You’ll most likely know ahead of time that you’re going to get a puppy and this is means you can draw up an action plan that includes all the items you need for your puppy. By the time you get home with the newest addition to your family, you’ll be as fully prepared as possible.
Dog playpen or gates.
Most new owners believe keeping a new puppy in his crate whenever he’s not being watched closely is the typical action to take. However, there are a few negatives to doing this:
• It may be regarded as a case of neglect if you confine your puppy to a tiny crate.
• If he’s kept confined in this manner, he may start feeling extremely stressed, possibly leading your puppy to cry, bark, yelp and whine more and he may become more depressed as a result.
• Puppy has nothing to stop him defecating and/or urinating each time he needs to do so and wherever he’s standing within the crate.
Your playpen or gated area needs certain elements to make it a comfortable “home” for your new puppy.
This list includes:
• A high quality dog bed. Don’t leave him to sleep on solid ground where he can cause wear and tear on his elbows. It must be comfortable and warm.
• A range of canine toys to keep him amused.
• Food and water. (the rules for food and drink differ according to his age and other variables.
A carrier crate.
If you’re not personally collecting your puppy, he’ll come in a crate. Such crates are great tools for housetraining and are useful when you go travelling or as a bed. Vets will often request that you take your beloved puppy to his clinic in a carrier crate, to help avoid the spreading of infectious diseases (e.g. Dog Flu or Kennel Cough) so he has the best possible method for controlling all animals in his clinic. Once you have found the right vet for your puppy’s needs, talk to him about his protocols regarding crating your puppy for clinic visits.
Good breeders will supply a diet chart as part of his file. Follow this to the letter for the first few weeks and make any dietary changes gradual. This also applies to “old food” he had been eating, and whatever new food/brands you may change to using.
The key to dietary changes is to make them gradually, not quickly. The majority of puppies can’t cope with fast changes in their diet so have plenty of both the old and new foods so you set the gradual pace for the changes. Breeders sometimes offer food samples for new puppy owners, but these will only last 1-2 days. Get plenty of information regarding the variety and brands of food your puppy has enjoyed eating prior to you taking ownership. If you have enough food to last your pup for two weeks, that will be a good starting point from where to begin making gradual changes.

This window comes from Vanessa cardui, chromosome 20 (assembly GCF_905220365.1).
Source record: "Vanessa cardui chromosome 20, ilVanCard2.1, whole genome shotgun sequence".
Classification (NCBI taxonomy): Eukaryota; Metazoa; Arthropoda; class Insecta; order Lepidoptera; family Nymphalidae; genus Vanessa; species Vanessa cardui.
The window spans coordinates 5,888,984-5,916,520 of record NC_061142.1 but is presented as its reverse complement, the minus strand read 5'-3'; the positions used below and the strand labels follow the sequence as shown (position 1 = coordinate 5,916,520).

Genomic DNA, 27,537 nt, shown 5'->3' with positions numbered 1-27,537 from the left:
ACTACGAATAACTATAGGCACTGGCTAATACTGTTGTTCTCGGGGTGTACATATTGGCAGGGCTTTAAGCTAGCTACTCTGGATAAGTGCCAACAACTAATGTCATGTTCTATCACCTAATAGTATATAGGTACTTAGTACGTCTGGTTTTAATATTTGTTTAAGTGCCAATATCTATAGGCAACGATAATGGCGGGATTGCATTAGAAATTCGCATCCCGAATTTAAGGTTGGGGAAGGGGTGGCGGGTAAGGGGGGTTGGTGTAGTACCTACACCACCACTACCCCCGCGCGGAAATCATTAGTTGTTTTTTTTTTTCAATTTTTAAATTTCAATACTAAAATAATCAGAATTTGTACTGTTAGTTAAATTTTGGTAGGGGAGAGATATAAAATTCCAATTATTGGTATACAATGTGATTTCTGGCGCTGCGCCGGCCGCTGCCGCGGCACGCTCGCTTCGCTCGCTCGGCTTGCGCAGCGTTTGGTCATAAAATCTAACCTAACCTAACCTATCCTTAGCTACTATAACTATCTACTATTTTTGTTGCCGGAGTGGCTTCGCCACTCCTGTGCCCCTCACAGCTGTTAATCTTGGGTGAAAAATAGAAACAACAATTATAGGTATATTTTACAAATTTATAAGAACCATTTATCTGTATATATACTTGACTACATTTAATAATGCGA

Giving your puppy tap water could result in tummy upsets. So for the first few weeks at least, ensure your Pomeranian only drinks bottled water.
Harness and leash.
Pomeranians shouldn’t wear collars because they may cause injuries, sometimes even life-threatening problems and a major, long term effect on his life. Because of the possibilities of severe problems, check out the section titled – Pom Care – “Tips on selecting the perfect collar and harness for your Pomeranian.”
Your list should include: good quality conditioner and shampoo, combs, brushes, a leave-in coat spray, eye and body wipes, and a dog toothpaste and toothbrush. If you need more information, read the section called Combs and Brushes for your Pomeranian.
Peepads and accessories.
Water and food bowls.
Bowls should be shallow for puppies so they don’t keep hitting their head or nose against the side when drinking and/or eating. All dogs should only use stainless steel or ceramic bowls. Puppies and dogs can be allergic to bowls made of plastic. Bowls that have heavy dyes may leak into the food. Plastic bowls become scratched and nicked easily, and bacteria can grow from these areas. If your puppy’s bowl is coloured, it can discolour his facial hair. These bowls are light so they can be kicked, pushed or tripped over very easily. Please also refer to the article called “Right food and water bowls for Pomeranians.”